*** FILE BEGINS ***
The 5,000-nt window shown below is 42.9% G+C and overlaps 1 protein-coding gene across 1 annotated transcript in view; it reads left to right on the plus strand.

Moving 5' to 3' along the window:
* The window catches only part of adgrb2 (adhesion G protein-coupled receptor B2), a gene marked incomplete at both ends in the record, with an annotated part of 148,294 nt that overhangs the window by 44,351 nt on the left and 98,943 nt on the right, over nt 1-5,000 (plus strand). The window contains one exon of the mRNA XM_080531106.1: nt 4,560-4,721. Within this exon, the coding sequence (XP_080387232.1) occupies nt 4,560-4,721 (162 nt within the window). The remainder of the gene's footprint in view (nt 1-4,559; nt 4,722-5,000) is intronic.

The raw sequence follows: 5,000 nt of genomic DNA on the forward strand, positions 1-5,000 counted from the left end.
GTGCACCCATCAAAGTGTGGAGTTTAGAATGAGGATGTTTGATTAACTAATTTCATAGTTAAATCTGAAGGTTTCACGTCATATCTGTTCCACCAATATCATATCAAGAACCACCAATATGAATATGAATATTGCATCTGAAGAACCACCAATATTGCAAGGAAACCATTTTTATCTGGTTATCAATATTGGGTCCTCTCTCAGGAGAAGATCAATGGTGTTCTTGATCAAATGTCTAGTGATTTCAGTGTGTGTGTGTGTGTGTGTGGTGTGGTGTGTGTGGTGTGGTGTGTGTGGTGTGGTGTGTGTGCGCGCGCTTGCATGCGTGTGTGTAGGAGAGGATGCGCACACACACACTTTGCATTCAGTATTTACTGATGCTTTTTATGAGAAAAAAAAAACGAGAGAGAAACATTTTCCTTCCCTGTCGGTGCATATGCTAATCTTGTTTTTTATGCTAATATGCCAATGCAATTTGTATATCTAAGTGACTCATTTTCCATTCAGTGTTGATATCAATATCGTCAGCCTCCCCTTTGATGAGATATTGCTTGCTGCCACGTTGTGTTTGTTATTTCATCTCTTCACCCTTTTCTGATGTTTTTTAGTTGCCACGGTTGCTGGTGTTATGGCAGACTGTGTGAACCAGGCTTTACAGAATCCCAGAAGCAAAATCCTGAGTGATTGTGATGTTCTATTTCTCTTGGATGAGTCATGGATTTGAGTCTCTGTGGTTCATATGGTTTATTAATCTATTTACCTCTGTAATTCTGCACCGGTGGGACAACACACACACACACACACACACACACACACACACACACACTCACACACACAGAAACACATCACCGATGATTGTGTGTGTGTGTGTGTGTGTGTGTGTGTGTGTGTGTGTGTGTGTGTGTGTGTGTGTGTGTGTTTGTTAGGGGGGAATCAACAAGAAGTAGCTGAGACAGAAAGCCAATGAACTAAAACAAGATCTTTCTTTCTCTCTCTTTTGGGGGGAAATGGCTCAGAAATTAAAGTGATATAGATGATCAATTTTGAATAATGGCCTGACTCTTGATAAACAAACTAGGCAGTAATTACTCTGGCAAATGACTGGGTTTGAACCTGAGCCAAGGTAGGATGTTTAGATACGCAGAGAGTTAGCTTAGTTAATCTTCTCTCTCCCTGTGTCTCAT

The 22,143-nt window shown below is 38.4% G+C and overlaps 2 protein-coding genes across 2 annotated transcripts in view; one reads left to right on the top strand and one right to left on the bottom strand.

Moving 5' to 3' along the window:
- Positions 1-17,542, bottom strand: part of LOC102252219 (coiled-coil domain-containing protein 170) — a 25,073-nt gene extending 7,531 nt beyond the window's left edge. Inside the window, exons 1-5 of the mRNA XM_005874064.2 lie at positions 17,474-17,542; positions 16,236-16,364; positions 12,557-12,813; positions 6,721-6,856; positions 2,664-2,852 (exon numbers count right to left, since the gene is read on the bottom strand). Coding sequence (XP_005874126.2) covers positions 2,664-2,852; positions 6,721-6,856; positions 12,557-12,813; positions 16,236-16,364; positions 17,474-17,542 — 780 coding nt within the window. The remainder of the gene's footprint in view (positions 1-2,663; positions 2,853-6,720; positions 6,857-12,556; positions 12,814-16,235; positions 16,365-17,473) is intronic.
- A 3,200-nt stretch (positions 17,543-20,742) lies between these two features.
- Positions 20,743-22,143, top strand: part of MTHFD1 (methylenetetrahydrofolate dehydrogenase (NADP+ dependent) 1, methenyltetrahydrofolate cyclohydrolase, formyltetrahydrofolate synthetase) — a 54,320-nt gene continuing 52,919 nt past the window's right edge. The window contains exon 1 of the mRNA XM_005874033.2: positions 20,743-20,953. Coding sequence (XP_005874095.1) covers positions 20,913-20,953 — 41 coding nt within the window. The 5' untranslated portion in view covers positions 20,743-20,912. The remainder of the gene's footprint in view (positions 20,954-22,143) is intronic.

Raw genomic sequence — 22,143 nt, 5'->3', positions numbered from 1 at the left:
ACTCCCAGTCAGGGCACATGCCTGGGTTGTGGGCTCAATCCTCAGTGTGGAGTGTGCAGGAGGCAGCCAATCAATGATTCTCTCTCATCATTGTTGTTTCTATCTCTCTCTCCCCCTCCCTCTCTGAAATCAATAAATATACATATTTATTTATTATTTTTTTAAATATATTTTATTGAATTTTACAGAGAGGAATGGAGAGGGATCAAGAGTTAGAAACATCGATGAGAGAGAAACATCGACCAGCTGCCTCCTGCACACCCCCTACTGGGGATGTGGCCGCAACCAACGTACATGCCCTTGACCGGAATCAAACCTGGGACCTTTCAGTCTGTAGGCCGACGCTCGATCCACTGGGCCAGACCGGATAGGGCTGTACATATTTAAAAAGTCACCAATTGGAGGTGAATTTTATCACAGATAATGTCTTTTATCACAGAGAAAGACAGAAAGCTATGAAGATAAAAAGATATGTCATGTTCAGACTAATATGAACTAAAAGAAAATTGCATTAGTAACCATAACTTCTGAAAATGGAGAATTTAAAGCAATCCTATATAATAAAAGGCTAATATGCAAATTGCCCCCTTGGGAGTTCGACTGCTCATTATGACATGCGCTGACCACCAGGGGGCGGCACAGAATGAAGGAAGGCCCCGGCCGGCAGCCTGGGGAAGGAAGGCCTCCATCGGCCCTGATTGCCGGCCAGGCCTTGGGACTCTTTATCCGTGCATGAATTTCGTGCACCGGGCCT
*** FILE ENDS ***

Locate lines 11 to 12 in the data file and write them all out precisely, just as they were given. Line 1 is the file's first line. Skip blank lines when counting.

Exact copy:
Raw genomic sequence — 22,143 nt, 5'->3', positions numbered from 1 at the left:
ACTCCCAGTCAGGGCACATGCCTGGGTTGTGGGCTCAATCCTCAGTGTGGAGTGTGCAGGAGGCAGCCAATCAATGATTCTCTCTCATCATTGTTGTTTCTATCTCTCTCTCCCCCTCCCTCTCTGAAATCAATAAATATACATATTTATTTATTATTTTTTTAAATATATTTTATTGAATTTTACAGAGAGGAATGGAGAGGGATCAAGAGTTAGAAACATCGATGAGAGAGAAACATCGACCAGCTGCCTCCTGCACACCCCCTACTGGGGATGTGGCCGCAACCAACGTACATGCCCTTGACCGGAATCAAACCTGGGACCTTTCAGTCTGTAGGCCGACGCTCGATCCACTGGGCCAGACCGGATAGGGCTGTACATATTTAAAAAGTCACCAATTGGAGGTGAATTTTATCACAGATAATGTCTTTTATCACAGAGAAAGACAGAAAGCTATGAAGATAAAAAGATATGTCATGTTCAGACTAATATGAACTAAAAGAAAATTGCATTAGTAACCATAACTTCTGAAAATGGAGAATTTAAAGCAATCCTATATAATAAAAGGCTAATATGCAAATTGCCCCCTTGGGAGTTCGACTGCTCATTATGACATGCGCTGACCACCAGGGGGCGGCACAGAATGAAGGAAGGCCCCGGCCGGCAGCCTGGGGAAGGAAGGCCTCCATCGGCCCTGATTGCCGGCCAGGCCTTGGGACTCTTTATCCGTGCATGAATTTCGTGCACCGGGCCT